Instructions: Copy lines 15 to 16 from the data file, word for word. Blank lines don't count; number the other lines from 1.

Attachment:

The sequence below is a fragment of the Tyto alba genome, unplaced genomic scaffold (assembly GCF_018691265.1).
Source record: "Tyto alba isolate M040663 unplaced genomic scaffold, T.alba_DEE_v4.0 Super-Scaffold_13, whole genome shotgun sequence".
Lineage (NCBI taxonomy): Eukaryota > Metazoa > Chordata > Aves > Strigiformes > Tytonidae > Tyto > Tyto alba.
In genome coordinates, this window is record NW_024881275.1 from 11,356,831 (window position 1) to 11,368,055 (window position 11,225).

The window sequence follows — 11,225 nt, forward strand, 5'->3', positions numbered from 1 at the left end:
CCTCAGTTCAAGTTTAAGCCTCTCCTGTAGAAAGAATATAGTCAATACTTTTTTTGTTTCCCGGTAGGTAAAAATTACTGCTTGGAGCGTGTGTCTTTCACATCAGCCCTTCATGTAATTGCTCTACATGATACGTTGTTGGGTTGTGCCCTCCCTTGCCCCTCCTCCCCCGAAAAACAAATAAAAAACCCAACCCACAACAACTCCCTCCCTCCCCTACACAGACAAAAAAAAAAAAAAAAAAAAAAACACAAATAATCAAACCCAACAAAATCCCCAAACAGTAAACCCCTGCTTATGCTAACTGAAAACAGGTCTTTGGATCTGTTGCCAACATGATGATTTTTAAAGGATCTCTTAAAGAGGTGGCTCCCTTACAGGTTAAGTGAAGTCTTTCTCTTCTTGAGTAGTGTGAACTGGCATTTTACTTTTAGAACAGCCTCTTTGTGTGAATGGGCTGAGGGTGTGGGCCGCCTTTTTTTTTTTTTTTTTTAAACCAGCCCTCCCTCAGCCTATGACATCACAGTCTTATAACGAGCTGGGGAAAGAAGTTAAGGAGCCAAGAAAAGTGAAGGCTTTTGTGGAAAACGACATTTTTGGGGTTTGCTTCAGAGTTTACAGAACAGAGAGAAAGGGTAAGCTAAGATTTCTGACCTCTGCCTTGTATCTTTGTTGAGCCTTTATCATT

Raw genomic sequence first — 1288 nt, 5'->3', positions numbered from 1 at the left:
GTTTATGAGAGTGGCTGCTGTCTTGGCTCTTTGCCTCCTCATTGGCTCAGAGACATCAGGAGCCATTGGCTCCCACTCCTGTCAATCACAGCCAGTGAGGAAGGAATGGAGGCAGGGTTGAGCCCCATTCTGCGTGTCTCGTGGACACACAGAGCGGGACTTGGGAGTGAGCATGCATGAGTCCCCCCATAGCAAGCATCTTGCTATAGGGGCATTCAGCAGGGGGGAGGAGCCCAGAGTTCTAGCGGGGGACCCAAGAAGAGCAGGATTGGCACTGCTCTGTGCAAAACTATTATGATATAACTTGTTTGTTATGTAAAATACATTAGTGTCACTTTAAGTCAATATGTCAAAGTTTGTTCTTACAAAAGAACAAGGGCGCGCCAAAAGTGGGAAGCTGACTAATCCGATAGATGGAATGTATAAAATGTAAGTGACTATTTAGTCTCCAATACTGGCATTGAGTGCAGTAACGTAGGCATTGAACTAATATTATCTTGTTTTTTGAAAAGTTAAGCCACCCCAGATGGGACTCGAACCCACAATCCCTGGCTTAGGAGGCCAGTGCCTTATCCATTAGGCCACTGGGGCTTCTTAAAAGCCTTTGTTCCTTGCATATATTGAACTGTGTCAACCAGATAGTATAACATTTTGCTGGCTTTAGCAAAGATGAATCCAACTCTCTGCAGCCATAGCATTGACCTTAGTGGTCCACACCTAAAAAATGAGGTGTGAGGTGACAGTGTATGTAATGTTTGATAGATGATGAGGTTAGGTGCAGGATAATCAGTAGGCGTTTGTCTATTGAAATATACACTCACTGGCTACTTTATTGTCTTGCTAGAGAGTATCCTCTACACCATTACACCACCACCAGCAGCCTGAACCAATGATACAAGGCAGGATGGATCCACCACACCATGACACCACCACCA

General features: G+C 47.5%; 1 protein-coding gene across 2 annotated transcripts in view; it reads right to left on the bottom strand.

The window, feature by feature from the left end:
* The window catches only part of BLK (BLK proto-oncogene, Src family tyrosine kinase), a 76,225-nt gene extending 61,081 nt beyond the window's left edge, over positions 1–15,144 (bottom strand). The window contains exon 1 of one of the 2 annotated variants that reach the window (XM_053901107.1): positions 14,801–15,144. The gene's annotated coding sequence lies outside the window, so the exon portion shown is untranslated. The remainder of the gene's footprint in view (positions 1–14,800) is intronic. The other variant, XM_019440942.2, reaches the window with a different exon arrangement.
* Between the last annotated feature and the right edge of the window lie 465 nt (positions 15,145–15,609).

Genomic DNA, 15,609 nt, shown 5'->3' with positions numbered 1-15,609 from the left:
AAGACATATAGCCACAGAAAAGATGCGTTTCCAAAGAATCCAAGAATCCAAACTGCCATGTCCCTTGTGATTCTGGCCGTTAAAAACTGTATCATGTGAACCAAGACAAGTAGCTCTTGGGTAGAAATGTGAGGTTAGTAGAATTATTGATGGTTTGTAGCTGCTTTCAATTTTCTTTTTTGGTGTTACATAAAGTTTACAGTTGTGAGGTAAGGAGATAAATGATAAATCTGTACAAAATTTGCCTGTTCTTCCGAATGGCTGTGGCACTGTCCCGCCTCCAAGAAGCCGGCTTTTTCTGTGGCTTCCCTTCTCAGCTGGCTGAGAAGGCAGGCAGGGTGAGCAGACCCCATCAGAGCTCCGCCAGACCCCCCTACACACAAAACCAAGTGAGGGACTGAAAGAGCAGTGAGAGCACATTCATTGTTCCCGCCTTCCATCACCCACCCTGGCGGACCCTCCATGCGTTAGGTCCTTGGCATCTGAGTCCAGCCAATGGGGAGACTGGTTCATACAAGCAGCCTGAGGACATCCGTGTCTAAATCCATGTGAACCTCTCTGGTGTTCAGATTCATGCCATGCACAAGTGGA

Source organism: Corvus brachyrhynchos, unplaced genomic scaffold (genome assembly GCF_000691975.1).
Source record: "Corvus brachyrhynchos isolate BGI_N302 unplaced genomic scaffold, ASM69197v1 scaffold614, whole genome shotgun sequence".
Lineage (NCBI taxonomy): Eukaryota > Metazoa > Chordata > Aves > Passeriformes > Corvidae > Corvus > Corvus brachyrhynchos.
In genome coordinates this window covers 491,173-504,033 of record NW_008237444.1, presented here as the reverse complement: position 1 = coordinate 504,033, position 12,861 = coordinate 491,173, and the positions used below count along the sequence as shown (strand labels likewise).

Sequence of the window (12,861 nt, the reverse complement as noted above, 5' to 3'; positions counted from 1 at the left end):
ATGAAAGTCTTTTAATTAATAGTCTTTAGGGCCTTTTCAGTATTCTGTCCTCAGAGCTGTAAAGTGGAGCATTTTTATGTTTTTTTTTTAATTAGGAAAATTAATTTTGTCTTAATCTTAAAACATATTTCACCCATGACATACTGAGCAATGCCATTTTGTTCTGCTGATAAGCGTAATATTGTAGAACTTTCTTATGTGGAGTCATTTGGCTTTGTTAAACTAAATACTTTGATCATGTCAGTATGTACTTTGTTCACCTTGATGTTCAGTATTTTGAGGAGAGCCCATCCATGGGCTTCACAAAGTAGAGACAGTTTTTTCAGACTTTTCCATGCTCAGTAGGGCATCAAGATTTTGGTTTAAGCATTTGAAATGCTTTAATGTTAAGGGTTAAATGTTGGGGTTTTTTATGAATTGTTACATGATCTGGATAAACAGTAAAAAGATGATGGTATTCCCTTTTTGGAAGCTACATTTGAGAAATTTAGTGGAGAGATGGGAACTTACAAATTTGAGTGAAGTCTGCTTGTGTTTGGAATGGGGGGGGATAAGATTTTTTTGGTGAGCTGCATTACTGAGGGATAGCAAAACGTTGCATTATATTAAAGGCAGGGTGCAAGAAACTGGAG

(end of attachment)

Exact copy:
Source organism: Corvus brachyrhynchos, unplaced genomic scaffold (genome assembly GCF_000691975.1).
Source record: "Corvus brachyrhynchos isolate BGI_N302 unplaced genomic scaffold, ASM69197v1 scaffold614, whole genome shotgun sequence".